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Regional Planning Laws Passed

Posted on 15 April 2014

Source: GasFields Commission Queensland

Key rural and landholder groups have welcomed the passage of new regional planning laws that seek to introduce a clear and equitable process to assess resource developments in regional Queensland.The Regional Planning Interests Act 2014 also includes a new statutory role for the GasFields Commission to provide advice on applications for resource activities to be carried out in a priority agricultural area identified in a regional plan.

The Act introduces a new system of regional planning across Queensland, with regional plans for Central Queensland and the Darling Downs already in place, the Cape York Regional Plan in draft form and plans for other regions to be rolled out progressively.

Announcing the passage of the new laws, Deputy Premier, Hon. Jeff Seeney said these regional plans establish the over-arching principles that will apply to consideration of future development in a region and will reflect the vision and wishes of the local community.

The plans recognise and protect the following four areas of 'regional interest':

  • Priority Agricultural Areas
  • Priority Living Areas
  • Strategic Environmental Areas, and
  • Strategic Cropping Areas (formerly Strategic Cropping Land).
"Under the proposed Act, a resource or other regulated activity can only occur in these areas if the proponents reach agreement with a landholder, or if a Regional Interest Development Approval is granted," Mr Seeney said.

Response from rural and gas groups

Queensland Farmers Federation CEO Dan Galligan said the new laws put at the forefront of resource development the very sensible notion that landholders in priority agricultural areas should have their say on how coexistence might occur.

Chairman of the Central Downs Irrigators, Graham Clapham said the legislation provides a huge step forward for landholders in redressing the power imbalance that currently exists in land access arrangements and gives some landholders an equal say in what actually will occur on their land.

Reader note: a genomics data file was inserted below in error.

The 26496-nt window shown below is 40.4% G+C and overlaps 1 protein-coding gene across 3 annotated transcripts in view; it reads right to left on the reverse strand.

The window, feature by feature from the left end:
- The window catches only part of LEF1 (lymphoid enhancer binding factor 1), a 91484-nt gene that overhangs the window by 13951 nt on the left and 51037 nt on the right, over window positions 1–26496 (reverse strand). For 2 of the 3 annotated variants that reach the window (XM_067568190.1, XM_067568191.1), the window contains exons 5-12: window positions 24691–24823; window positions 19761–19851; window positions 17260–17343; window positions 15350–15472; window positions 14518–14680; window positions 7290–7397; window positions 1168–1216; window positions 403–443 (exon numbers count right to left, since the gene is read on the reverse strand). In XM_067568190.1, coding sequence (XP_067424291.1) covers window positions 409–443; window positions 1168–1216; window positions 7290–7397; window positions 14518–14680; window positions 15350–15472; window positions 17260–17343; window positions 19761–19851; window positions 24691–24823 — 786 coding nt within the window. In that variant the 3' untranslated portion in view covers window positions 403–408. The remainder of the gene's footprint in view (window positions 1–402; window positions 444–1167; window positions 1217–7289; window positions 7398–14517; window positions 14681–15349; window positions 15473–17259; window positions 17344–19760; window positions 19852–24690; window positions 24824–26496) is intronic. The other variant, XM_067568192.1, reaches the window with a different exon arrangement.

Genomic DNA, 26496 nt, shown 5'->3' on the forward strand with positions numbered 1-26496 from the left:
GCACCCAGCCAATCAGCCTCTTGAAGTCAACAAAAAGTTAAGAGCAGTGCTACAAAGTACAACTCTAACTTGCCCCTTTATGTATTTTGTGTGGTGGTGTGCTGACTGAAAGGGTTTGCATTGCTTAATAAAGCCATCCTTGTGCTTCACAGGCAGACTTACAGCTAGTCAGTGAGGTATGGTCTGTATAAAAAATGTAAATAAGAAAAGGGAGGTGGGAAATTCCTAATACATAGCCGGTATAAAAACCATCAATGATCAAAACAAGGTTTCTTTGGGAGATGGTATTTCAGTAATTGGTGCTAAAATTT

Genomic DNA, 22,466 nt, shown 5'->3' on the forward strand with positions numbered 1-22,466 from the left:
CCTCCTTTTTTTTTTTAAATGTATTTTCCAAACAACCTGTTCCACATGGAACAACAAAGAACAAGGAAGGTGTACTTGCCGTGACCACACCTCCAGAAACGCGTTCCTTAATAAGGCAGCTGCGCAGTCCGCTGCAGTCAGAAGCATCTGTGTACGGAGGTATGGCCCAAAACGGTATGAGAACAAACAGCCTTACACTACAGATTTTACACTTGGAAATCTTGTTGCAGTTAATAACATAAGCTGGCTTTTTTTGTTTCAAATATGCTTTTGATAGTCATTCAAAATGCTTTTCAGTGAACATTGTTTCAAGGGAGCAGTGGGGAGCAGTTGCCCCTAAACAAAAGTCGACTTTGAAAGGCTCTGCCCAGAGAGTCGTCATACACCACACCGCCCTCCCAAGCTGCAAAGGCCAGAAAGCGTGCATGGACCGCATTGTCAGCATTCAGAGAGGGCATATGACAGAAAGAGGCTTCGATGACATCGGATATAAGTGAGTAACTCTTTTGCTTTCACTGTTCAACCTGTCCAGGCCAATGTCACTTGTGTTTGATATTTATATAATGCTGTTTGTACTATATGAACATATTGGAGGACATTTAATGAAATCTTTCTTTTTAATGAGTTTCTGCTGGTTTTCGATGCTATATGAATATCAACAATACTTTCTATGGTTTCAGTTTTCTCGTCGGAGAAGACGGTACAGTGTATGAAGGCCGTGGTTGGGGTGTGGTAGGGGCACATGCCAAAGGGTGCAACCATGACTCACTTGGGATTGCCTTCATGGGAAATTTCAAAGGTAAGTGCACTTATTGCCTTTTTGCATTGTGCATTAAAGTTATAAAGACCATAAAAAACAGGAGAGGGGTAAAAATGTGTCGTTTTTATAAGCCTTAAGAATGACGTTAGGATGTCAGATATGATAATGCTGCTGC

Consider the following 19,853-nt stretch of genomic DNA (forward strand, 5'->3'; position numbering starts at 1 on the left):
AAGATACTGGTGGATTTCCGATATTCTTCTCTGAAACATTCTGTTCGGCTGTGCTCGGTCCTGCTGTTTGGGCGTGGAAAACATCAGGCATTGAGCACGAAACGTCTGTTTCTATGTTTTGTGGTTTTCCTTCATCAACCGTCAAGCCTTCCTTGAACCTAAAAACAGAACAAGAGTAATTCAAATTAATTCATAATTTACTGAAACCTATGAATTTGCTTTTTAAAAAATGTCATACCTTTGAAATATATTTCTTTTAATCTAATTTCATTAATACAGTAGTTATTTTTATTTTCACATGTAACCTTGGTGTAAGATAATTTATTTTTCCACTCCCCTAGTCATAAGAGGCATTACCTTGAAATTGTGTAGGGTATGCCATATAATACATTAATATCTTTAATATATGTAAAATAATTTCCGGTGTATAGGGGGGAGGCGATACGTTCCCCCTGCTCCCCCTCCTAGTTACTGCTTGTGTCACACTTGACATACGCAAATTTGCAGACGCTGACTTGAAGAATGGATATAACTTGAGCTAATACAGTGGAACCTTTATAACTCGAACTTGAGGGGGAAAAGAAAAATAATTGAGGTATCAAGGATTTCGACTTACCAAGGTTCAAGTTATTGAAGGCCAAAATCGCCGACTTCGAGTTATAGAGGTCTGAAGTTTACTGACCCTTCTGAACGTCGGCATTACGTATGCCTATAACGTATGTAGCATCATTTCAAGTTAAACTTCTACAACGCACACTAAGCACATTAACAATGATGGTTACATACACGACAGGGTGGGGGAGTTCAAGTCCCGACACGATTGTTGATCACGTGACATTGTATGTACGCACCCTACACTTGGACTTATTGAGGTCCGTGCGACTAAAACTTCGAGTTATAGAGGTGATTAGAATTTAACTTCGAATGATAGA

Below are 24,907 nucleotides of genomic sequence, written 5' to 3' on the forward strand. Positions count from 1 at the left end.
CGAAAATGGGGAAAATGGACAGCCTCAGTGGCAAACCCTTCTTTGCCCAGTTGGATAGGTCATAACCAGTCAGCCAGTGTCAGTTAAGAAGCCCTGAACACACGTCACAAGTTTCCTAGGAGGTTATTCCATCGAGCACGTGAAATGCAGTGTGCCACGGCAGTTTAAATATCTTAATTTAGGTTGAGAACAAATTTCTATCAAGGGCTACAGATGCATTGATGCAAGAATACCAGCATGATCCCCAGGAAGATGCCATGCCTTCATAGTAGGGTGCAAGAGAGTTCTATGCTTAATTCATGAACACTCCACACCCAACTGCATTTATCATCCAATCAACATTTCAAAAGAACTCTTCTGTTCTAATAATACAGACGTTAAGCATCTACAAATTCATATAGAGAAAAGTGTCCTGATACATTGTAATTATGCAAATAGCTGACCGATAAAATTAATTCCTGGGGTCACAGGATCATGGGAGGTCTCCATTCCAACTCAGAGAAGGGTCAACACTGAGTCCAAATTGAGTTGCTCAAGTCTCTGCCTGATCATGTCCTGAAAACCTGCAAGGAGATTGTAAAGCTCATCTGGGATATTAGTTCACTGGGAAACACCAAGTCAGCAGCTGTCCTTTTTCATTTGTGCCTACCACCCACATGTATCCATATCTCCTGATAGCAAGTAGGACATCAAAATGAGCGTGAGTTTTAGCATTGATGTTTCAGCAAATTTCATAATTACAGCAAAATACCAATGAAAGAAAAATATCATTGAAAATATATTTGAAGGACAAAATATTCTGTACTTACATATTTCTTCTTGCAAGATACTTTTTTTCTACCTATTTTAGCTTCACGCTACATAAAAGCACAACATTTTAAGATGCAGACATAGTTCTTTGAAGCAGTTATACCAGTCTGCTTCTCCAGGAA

In a statement, the Australian Petroleum Production and Exploration Association (APPEA) said while it is continuing to work through the detail of the Bill and Regulation, the framework is an example of what can be achieved when government shows strong leadership and there is a mature discussion between the gas and agricultural sectors on how each industry can coexist and succeed.

New role for Commission

The GasFields Commission also has a new statutory role in relation to new regional planning laws.

Section 7 of the GasFields Commission Act 2013 (Commission's functions) has been amended to reflect this new statutory role.

It requires the Commission to respond to requests for advice from the chief executive of the Department of State Development, Planning and Infrastructure under the Regional Planning Interests Act 2014 about assessment applications under that Act.

The Commission will be required to provide advice to the chief executive about the ability of landholders, regional communities and the resources industry to coexist within the area that is the subject of the application.

The Queensland Government also released an exposure draft of regulations to the Act for further consultation. For more information on the Regional Planning Interests Act 2014 and the draft regulations visit the Department of State Development, Infrastructure and Planning website.